Especially in regard to the treatment of patients suffering from severe forms of addiction disorders related to opioids and polytoxicomania, smoking is often seen as a relatively less harmful behavioral alternative. In this context, treatment providers are often wary of the effects of tobacco cessation for their patients. Common fears include an increased risk of relapse to other substances or the acceleration of underlying mental health conditions like depression [9, 10]. Furthermore, after a successful inpatient detoxification, many patients start to attend self-help meetings such as Narcotics Anonymous to maintain abstinence. In these meetings, smoking is usually allowed or even encouraged, while it may be warned to not make too many additional changes, which would include the cessation of tobacco use [8, 11, 12]. What is more, personnel in drug abuse treatment facilities often smoke themselves, which further increases resistance to the implementation of smoking cessation programs in such institutions [13, 14]. Empirically, most clinical studies on the effects of smoking cessation in patients suffering from other addictions indicate either positive or a least neutral consequences for the general addiction recovery process [8], with only one report highlighting negative effects on the treatment of alcoholism [15]. Hence, additional provision of standardized and evidence-based tobacco cessation programs in clinics could lead, e.g., to improved self-efficacy, which in turn might contribute to improved effectiveness of overall addiction treatment [8, 16].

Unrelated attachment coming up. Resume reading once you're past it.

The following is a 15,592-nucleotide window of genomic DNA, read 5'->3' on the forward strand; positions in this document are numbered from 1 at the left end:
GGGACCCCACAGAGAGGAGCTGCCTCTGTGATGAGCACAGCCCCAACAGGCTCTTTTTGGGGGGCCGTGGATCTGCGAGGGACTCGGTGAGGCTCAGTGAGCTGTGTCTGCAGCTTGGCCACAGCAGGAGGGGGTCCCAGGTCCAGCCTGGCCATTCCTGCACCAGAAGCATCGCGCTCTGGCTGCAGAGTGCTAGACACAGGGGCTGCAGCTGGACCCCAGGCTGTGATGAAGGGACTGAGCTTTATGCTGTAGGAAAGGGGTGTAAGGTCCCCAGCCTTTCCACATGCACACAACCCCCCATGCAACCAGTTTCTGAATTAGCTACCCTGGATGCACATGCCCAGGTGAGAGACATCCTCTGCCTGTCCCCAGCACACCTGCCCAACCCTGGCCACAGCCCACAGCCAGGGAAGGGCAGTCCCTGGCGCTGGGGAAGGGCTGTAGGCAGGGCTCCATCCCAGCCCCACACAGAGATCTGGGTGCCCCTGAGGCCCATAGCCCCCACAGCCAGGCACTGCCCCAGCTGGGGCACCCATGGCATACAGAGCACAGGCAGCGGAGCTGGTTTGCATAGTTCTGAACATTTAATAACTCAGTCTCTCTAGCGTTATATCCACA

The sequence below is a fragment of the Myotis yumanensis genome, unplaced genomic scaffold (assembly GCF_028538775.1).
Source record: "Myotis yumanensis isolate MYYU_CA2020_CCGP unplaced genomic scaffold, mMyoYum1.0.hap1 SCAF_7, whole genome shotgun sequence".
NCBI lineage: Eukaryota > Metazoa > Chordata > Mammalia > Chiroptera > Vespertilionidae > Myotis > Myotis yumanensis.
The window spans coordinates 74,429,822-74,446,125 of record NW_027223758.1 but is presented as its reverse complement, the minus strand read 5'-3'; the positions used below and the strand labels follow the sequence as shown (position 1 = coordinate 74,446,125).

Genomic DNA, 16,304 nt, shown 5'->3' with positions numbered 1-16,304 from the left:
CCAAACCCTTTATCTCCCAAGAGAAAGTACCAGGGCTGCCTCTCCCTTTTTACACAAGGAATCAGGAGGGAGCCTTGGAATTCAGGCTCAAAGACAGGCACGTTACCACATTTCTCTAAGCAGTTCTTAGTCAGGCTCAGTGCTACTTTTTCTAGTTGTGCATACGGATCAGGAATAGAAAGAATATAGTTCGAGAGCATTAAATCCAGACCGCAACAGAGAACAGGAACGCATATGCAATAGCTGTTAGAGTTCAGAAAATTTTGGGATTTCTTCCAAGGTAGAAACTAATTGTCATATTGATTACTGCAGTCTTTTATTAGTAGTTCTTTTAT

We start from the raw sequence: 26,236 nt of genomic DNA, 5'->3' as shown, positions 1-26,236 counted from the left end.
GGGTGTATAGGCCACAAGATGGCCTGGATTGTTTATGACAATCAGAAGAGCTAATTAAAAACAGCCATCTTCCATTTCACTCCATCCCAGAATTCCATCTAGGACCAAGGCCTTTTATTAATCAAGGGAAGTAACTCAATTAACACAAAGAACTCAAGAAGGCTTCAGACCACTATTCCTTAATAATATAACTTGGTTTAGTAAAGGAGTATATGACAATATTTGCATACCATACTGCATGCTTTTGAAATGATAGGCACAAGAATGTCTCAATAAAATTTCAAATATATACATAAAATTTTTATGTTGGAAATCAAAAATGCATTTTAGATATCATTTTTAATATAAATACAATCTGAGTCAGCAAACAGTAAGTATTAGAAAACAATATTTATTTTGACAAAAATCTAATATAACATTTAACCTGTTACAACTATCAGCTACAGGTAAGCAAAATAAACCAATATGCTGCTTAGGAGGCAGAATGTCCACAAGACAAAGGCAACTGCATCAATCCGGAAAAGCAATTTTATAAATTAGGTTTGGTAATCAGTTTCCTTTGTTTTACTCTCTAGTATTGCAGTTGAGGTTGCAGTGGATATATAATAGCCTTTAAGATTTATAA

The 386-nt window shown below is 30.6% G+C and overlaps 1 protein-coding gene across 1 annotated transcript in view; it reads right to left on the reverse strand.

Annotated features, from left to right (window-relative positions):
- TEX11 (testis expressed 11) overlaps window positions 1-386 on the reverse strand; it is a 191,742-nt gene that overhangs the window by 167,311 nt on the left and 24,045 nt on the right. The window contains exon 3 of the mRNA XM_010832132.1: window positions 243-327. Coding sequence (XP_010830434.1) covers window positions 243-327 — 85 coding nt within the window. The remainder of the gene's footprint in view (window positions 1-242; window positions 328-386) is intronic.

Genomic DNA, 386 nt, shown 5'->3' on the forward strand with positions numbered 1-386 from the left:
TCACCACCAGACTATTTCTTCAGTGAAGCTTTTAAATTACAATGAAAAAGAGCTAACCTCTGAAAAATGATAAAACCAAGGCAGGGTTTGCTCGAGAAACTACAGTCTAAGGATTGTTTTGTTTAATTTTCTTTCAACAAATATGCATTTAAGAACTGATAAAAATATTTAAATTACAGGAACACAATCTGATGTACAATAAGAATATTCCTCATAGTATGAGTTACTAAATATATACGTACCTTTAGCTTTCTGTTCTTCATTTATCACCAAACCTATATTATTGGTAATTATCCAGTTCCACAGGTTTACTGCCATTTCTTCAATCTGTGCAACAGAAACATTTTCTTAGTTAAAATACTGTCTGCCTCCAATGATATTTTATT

However, to this date, no previous study investigated the effects of a tobacco cessation program within a therapeutic community specialized for the treatment of opioid addiction and poly drug use. The specific therapeutic community approach in addiction treatment emphasizes an integrative recovery- and attachment-oriented approach which can be summarized by the phrase “community as method” (see [17] for a detailed description). Previous research in therapeutic communities suggests a very high proportion (95%) of patients diagnosed with opioid dependence exhibit a comorbid tobacco addiction [18].